The species-area relationship (SAR), the latitudinal gradient, the peninsula effect, and the elevational gradient are widespread biogeographical patterns. Using data from Italian reserves, these patterns were tested for tenebrionids and used as a framework to calculate expected extinction rates following area loss. Area was an important determinant of overall tenebrionid species richness, but not for xylophilous and endemic species. Thus, focusing on reserve areas is not the best approach for conserving insects with specialised ecology and restricted distribution. In general, species richness declined northwards, which contrasts with the peninsula effect, but conforms to the European latitudinal pattern observed in most taxa because of current and past biogeographical factors. Minimum elevation had an overall negative influence, as most tenebrionids are thermophilic. However, xylophilous tenebrionids, which are mainly associated with mesophilic forests, did not decline northwards, and were positively influenced by higher elevational ranges that allow more forms of vegetation. SAR-based extinction rates reflect species dispersal capabilities, being highest for geophilous species (which are mainly flightless), and lower for the xylophilous species. Extinction rates based on multiple models indicate that the use of area alone may overestimate extinction rates, when other factors exert an important role in determining species richness.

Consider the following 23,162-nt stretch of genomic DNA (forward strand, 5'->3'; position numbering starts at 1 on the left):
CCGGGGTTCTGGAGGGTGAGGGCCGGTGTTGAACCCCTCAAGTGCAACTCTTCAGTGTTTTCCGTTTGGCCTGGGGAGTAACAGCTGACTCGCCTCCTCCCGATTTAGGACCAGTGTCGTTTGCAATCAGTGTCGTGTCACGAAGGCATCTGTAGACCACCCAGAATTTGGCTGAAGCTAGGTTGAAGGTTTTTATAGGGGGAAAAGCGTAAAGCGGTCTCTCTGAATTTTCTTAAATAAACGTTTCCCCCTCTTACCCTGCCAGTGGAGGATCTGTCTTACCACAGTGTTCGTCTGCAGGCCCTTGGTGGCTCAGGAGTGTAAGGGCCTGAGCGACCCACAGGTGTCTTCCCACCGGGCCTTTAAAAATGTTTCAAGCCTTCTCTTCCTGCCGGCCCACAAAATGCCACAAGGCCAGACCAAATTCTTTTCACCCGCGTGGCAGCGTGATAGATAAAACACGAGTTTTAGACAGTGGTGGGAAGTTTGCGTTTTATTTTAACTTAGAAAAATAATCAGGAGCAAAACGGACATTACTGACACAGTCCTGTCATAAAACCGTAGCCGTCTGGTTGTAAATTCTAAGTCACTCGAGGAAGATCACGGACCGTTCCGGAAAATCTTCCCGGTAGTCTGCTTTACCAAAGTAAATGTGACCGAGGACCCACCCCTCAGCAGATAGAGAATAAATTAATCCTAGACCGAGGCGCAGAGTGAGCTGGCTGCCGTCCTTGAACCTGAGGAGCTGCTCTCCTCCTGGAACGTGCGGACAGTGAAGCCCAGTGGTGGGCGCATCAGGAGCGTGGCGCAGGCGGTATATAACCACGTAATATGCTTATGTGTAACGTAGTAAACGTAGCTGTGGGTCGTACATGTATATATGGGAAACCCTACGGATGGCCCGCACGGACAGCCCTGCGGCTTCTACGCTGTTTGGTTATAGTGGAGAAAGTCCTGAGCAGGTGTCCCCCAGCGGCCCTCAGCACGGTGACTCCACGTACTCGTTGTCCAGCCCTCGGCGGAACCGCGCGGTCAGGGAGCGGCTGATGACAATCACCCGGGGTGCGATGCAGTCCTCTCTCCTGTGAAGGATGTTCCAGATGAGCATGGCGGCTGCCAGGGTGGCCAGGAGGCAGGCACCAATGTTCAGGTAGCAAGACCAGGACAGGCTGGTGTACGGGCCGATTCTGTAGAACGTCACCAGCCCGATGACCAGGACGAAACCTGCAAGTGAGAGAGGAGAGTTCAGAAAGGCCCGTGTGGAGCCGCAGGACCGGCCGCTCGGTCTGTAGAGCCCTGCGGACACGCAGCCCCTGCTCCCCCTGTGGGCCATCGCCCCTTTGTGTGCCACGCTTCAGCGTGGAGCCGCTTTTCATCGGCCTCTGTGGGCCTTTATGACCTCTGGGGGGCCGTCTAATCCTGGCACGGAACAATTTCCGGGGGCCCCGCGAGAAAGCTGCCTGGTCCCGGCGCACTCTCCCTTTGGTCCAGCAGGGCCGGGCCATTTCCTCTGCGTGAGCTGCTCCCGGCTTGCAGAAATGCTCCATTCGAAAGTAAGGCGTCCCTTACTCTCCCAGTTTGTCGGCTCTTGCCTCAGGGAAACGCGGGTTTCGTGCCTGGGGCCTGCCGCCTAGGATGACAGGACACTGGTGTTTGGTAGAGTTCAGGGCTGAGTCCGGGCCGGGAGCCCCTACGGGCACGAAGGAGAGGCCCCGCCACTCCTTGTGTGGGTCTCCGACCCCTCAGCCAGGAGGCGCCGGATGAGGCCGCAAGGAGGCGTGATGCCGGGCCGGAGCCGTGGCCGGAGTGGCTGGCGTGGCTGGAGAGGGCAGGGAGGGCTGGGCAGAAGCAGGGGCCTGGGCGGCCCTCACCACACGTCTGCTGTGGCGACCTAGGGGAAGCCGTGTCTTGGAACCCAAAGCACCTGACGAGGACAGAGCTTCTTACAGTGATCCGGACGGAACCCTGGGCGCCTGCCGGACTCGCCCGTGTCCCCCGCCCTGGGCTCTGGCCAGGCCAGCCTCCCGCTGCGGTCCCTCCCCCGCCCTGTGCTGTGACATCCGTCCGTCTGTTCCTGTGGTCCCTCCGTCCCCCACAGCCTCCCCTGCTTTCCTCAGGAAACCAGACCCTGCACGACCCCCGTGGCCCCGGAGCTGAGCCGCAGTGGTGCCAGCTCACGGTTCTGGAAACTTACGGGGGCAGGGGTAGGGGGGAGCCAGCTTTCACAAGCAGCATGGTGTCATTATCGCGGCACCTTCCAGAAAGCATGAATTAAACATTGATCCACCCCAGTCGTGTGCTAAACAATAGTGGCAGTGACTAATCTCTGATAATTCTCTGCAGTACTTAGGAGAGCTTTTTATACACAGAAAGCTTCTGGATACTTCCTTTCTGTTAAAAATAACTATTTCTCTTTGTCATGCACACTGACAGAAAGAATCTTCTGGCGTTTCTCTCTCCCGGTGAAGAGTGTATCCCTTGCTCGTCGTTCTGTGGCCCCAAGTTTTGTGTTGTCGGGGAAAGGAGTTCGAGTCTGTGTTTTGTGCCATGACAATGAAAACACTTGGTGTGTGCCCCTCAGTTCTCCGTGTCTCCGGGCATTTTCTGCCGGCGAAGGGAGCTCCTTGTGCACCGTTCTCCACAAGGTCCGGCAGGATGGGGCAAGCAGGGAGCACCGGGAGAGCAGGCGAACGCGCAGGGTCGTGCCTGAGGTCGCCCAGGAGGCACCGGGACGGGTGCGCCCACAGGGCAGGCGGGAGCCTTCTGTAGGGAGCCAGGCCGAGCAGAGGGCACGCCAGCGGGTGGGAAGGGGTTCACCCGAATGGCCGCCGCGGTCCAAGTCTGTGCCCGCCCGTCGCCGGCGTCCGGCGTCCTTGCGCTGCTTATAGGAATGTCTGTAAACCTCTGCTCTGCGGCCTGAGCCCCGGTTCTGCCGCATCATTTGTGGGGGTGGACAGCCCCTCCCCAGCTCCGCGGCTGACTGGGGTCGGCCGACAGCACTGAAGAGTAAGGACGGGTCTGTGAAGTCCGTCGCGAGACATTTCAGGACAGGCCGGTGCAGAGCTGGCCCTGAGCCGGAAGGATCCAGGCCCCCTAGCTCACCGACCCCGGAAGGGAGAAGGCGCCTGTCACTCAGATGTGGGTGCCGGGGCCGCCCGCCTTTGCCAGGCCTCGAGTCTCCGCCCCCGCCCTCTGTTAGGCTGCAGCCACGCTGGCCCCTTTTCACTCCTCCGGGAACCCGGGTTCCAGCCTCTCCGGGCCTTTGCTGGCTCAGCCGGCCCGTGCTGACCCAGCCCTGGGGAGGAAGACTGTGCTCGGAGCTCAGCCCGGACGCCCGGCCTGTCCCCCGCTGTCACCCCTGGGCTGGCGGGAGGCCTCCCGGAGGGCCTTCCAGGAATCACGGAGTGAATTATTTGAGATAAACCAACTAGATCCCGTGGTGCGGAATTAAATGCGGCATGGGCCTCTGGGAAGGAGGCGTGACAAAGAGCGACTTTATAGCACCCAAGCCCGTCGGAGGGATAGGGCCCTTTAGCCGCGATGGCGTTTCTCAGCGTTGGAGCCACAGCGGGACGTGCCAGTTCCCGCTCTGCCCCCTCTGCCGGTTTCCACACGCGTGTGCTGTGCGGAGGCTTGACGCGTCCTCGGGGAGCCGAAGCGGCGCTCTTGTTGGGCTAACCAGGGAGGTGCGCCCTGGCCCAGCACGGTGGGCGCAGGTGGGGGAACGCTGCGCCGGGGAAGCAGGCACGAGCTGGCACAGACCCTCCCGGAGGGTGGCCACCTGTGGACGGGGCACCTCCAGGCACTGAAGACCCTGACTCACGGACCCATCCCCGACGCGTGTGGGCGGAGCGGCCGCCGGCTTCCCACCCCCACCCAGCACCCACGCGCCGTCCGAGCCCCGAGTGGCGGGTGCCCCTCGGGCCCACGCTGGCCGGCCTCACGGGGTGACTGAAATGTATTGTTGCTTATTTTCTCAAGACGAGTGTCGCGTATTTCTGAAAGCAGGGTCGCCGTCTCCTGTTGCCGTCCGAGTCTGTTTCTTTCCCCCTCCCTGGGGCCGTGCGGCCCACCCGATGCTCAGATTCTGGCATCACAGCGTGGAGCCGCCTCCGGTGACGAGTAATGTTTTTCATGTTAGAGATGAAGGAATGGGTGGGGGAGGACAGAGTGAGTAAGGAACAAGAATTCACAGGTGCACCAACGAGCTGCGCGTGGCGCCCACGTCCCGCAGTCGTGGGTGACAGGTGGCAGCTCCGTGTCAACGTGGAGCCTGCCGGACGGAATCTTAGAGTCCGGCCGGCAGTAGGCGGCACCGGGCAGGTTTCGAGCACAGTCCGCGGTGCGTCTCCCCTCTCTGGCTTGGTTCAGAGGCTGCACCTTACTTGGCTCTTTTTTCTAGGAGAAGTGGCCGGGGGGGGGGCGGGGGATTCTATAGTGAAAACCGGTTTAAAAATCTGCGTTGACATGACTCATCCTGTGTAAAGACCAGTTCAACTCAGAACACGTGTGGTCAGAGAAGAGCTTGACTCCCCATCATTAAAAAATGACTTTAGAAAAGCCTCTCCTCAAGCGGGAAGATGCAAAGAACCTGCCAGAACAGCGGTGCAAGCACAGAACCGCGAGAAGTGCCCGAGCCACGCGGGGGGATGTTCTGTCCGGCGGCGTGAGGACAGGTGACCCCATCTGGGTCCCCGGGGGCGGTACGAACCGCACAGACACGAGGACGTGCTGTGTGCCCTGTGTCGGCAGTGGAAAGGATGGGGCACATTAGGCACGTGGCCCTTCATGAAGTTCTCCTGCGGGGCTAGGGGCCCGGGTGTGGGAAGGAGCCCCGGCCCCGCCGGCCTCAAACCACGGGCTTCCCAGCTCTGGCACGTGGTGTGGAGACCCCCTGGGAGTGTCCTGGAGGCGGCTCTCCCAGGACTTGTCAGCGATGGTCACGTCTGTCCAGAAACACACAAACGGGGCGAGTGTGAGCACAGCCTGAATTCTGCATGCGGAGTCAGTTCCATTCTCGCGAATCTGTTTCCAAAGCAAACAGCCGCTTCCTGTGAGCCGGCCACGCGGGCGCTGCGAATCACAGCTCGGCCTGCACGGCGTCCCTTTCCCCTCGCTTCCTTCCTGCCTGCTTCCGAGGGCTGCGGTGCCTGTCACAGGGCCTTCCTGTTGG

|Titolo:||Conservation biogeography of tenebrionid beetles: Insights from Italian reserves|
FATTORINI, SIMONE (Corresponding)
|Data di pubblicazione:||2020|
|Appare nelle tipologie:||1.1 Articolo in rivista|